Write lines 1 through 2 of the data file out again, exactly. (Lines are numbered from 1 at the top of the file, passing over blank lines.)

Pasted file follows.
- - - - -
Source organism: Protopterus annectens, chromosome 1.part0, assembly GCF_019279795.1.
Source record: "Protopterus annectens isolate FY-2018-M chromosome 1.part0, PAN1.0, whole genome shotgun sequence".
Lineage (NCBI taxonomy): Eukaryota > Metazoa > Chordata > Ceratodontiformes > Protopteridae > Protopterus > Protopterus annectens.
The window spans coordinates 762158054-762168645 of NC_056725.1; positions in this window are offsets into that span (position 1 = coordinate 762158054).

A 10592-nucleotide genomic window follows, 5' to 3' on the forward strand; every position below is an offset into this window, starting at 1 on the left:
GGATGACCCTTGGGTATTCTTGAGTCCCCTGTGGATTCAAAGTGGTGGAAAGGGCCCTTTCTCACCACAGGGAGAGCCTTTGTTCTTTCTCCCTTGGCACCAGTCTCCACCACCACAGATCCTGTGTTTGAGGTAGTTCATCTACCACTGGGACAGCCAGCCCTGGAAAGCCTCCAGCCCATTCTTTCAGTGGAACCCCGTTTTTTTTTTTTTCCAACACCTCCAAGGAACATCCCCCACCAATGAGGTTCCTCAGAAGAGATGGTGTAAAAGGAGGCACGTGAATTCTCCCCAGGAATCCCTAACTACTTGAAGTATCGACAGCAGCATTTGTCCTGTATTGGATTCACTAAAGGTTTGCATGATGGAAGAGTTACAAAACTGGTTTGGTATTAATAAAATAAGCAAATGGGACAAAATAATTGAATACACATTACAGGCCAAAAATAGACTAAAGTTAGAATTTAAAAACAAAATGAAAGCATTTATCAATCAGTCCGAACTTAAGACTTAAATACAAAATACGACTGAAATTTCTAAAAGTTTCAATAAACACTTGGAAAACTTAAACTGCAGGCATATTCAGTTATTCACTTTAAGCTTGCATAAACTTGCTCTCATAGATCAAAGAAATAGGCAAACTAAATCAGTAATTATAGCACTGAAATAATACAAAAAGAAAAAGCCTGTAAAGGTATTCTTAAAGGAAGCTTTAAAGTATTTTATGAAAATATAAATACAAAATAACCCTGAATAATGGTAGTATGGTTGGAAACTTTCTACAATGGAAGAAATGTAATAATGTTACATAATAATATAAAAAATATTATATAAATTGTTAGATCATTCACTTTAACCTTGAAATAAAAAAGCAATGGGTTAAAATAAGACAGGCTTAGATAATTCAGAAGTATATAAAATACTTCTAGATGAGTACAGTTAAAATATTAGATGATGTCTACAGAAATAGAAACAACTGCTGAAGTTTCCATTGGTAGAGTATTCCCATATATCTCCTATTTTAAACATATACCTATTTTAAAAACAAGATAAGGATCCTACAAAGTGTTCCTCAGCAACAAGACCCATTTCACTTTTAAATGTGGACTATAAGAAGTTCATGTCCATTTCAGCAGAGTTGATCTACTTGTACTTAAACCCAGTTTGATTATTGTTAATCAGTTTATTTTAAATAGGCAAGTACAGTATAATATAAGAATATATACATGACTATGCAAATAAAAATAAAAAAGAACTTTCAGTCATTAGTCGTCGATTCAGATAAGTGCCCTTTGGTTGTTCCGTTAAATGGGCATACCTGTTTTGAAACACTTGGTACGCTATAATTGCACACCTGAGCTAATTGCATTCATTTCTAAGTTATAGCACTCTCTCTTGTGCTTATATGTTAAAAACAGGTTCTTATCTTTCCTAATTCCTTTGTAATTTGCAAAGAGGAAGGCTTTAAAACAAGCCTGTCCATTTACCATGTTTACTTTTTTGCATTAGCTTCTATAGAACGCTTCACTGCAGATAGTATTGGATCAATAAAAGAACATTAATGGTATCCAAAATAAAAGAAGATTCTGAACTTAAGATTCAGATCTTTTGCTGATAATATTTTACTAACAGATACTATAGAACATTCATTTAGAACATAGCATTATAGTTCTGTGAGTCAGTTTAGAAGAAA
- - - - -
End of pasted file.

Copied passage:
Source organism: Protopterus annectens, chromosome 1.part0, assembly GCF_019279795.1.
Source record: "Protopterus annectens isolate FY-2018-M chromosome 1.part0, PAN1.0, whole genome shotgun sequence".